The time has come for me to hang my undergraduate boots (as for other Year 4 students of course). As I write this, I can literally count in hours the time I have left until I spend two and a half months waiting for my graduation ceremony in the first week of July. On the 26th of April at 3pm, I can choose to do two things in the examination hall: shout “no more school”! or put on a sombre face realising the best 4 years of my life are behind me. I’ll probably do the latter. I don’t know how to make this article as non-cliched as possible. A common theme emanates from most stories about one’s undergraduate life in university; that of reminiscences, nostalgia….maybe even regret. But I’ll soldier on.
I remember it was March (or May) 2011 and my mother told me the big news that I had gotten into NUS. I was in National Service at that time. I didn’t know how to react. In fact, I can’t remember how I reacted at that time. Having not studied for two years, I was initially intimidated by the academic life of university. Writing a ‘GPish’ paper hardly got you anywhere, especially in Arts and Social Science and I learnt that the hard way. Dare I say, like most students, I quickly became pre-occupied with grades. I created an apocalypse inside my head for every assignment I was about to get back. The first year for me was all about adapting..adapting to the academic culture of university in general, not just NUS. The ever rampant stereotype/fact of NUS students being competitive did get to me during this time, but I chose simply to not care, at least from my second year onwards.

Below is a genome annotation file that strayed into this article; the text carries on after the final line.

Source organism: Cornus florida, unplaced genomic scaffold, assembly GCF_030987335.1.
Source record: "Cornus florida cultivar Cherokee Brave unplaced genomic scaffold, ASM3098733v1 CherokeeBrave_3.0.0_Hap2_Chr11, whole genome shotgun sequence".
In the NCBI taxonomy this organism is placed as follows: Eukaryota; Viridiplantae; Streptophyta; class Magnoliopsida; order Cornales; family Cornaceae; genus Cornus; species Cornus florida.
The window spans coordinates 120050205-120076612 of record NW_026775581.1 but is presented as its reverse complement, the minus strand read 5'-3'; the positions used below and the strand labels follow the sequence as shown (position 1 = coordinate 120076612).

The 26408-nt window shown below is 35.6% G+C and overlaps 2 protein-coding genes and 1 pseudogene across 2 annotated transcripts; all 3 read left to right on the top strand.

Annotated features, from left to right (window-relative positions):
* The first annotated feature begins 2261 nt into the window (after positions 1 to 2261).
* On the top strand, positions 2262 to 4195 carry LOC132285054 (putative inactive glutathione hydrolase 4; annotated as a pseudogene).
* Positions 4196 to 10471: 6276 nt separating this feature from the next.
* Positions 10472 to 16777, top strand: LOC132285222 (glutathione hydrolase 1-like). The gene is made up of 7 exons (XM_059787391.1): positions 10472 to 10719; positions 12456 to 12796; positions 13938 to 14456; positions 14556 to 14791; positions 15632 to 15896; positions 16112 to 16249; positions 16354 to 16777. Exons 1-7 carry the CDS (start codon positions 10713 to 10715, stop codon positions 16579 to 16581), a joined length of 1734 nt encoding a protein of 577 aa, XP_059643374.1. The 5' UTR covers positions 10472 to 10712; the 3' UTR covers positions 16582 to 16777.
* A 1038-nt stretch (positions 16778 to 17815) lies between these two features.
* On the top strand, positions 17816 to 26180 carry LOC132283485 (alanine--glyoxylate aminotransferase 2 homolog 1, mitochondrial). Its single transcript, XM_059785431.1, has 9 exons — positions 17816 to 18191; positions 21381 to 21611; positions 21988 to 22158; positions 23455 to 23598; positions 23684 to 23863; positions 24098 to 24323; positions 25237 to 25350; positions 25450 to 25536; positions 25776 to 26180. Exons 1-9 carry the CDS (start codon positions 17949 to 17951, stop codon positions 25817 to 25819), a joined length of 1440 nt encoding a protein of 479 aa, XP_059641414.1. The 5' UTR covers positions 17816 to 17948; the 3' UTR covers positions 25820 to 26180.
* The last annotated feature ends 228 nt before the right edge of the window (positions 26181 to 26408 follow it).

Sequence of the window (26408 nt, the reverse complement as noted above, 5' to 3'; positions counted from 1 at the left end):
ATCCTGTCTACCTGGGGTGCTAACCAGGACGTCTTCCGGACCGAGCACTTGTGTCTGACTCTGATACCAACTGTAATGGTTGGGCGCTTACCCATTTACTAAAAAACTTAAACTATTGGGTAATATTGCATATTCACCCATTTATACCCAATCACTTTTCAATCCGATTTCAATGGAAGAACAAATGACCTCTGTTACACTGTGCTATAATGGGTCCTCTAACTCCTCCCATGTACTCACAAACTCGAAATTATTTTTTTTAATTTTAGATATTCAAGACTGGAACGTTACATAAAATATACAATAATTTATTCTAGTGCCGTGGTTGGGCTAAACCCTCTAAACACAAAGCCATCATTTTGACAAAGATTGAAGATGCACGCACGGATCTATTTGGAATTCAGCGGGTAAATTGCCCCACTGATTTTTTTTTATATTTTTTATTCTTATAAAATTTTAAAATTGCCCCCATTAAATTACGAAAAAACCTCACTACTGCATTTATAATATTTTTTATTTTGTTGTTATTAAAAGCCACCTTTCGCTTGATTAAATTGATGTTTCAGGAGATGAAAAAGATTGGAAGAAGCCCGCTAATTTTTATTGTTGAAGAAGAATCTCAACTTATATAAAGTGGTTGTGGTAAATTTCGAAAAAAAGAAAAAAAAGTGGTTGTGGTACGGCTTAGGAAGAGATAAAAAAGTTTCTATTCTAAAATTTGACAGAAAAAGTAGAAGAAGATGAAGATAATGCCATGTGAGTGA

Knowing very well how boring this article will be if i just talk about my academic trials and tribulations, I’ll remember the friends I made in NUS. No, I’m not talking about assignment buddies, lunch buddies, I-have-nothing-better-to-do-so-let’s-meet-up buddies; I’m talking about real friends. People I could open up to, people who made time for me when they didn’t have to and etc. I have one in mind but I won’t mention his name because as I learnt in my SC3221 class, the people in your writing should be anonymous. I consider myself lucky meeting this person; I still do. He played a large part, unknowingly, in changing my approach towards university and challenged me to not be too dark about grades. It worked damn well.
I tried hard to not be part of the NUS system. To not worry about the arbitrary deity that is the bell curve because your attitude towards grades easily translates to your attitude outside university. After four years, I learnt that grades matter but it should be at the bottom of my hierarchy of worries. Greater worries are what kinds of people and friends I want to associate myself with, what I want to do with my life, career wise. So far I enjoy doing research. I’m leaning that way at least.
I guess the biggest lesson I’ve learnt after four years is that quality is more important than quantity. You don’t need to have a lot of friends. If you can count the number of friends with your own two hands, that’s perfectly fine.